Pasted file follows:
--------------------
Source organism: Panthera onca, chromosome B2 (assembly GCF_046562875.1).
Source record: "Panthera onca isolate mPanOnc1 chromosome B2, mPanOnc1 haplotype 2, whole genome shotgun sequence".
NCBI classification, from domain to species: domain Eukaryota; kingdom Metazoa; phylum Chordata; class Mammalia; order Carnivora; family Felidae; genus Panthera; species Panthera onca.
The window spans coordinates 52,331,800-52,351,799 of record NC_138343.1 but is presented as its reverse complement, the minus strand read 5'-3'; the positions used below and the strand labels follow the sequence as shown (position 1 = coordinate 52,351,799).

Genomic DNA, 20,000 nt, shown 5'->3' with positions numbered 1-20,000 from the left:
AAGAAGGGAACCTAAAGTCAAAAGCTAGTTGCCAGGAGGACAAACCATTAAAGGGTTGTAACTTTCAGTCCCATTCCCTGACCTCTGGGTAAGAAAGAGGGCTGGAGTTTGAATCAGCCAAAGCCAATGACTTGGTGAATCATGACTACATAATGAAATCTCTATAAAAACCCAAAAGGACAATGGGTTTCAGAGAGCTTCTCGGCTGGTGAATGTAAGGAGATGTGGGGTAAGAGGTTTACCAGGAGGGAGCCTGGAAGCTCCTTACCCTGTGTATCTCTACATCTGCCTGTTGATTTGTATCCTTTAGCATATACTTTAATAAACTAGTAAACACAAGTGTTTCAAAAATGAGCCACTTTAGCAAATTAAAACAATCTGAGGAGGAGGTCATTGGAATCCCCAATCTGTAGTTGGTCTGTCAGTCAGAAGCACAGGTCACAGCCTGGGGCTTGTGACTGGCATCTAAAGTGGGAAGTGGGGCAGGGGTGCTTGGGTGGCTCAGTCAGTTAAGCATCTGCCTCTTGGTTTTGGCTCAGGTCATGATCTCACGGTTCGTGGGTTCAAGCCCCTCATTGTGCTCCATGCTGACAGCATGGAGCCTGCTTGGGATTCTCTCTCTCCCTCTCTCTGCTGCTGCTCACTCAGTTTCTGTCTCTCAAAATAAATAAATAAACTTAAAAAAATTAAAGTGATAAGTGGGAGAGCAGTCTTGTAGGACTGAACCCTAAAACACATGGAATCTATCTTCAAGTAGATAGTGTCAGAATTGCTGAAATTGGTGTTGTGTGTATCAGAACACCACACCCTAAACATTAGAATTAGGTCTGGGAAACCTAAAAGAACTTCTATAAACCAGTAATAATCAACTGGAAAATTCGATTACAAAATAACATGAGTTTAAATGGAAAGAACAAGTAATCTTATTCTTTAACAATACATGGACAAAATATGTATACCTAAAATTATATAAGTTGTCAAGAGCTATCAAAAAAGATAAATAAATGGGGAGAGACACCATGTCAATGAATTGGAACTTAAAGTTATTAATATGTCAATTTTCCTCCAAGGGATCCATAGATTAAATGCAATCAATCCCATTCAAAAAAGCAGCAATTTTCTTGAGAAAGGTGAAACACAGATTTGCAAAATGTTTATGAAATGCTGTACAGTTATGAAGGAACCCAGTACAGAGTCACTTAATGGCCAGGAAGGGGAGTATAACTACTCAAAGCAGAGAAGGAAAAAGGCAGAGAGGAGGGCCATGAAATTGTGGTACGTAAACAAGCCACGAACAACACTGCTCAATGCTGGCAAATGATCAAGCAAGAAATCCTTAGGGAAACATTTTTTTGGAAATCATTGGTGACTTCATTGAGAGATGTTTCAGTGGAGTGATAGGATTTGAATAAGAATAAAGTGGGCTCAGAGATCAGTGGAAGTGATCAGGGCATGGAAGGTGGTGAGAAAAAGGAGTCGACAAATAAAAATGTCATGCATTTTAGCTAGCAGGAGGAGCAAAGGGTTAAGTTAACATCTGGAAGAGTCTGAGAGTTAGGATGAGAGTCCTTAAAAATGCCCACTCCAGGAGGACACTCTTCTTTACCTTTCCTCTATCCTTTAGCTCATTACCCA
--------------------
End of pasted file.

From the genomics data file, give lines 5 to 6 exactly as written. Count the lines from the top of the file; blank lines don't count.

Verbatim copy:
Genomic DNA, 20,000 nt, shown 5'->3' with positions numbered 1-20,000 from the left:
AAGAAGGGAACCTAAAGTCAAAAGCTAGTTGCCAGGAGGACAAACCATTAAAGGGTTGTAACTTTCAGTCCCATTCCCTGACCTCTGGGTAAGAAAGAGGGCTGGAGTTTGAATCAGCCAAAGCCAATGACTTGGTGAATCATGACTACATAATGAAATCTCTATAAAAACCCAAAAGGACAATGGGTTTCAGAGAGCTTCTCGGCTGGTGAATGTAAGGAGATGTGGGGTAAGAGGTTTACCAGGAGGGAGCCTGGAAGCTCCTTACCCTGTGTATCTCTACATCTGCCTGTTGATTTGTATCCTTTAGCATATACTTTAATAAACTAGTAAACACAAGTGTTTCAAAAATGAGCCACTTTAGCAAATTAAAACAATCTGAGGAGGAGGTCATTGGAATCCCCAATCTGTAGTTGGTCTGTCAGTCAGAAGCACAGGTCACAGCCTGGGGCTTGTGACTGGCATCTAAAGTGGGAAGTGGGGCAGGGGTGCTTGGGTGGCTCAGTCAGTTAAGCATCTGCCTCTTGGTTTTGGCTCAGGTCATGATCTCACGGTTCGTGGGTTCAAGCCCCTCATTGTGCTCCATGCTGACAGCATGGAGCCTGCTTGGGATTCTCTCTCTCCCTCTCTCTGCTGCTGCTCACTCAGTTTCTGTCTCTCAAAATAAATAAATAAACTTAAAAAAATTAAAGTGATAAGTGGGAGAGCAGTCTTGTAGGACTGAACCCTAAAACACATGGAATCTATCTTCAAGTAGATAGTGTCAGAATTGCTGAAATTGGTGTTGTGTGTATCAGAACACCACACCCTAAACATTAGAATTAGGTCTGGGAAACCTAAAAGAACTTCTATAAACCAGTAATAATCAACTGGAAAATTCGATTACAAAATAACATGAGTTTAAATGGAAAGAACAAGTAATCTTATTCTTTAACAATACATGGACAAAATATGTATACCTAAAATTATATAAGTTGTCAAGAGCTATCAAAAAAGATAAATAAATGGGGAGAGACACCATGTCAATGAATTGGAACTTAAAGTTATTAATATGTCAATTTTCCTCCAAGGGATCCATAGATTAAATGCAATCAATCCCATTCAAAAAAGCAGCAATTTTCTTGAGAAAGGTGAAACACAGATTTGCAAAATGTTTATGAAATGCTGTACAGTTATGAAGGAACCCAGTACAGAGTCACTTAATGGCCAGGAAGGGGAGTATAACTACTCAAAGCAGAGAAGGAAAAAGGCAGAGAGGAGGGCCATGAAATTGTGGTACGTAAACAAGCCACGAACAACACTGCTCAATGCTGGCAAATGATCAAGCAAGAAATCCTTAGGGAAACATTTTTTTGGAAATCATTGGTGACTTCATTGAGAGATGTTTCAGTGGAGTGATAGGATTTGAATAAGAATAAAGTGGGCTCAGAGATCAGTGGAAGTGATCAGGGCATGGAAGGTGGTGAGAAAAAGGAGTCGACAAATAAAAATGTCATGCATTTTAGCTAGCAGGAGGAGCAAAGGGTTAAGTTAACATCTGGAAGAGTCTGAGAGTTAGGATGAGAGTCCTTAAAAATGCCCACTCCAGGAGGACACTCTTCTTTACCTTTCCTCTATCCTTTAGCTCATTACCCA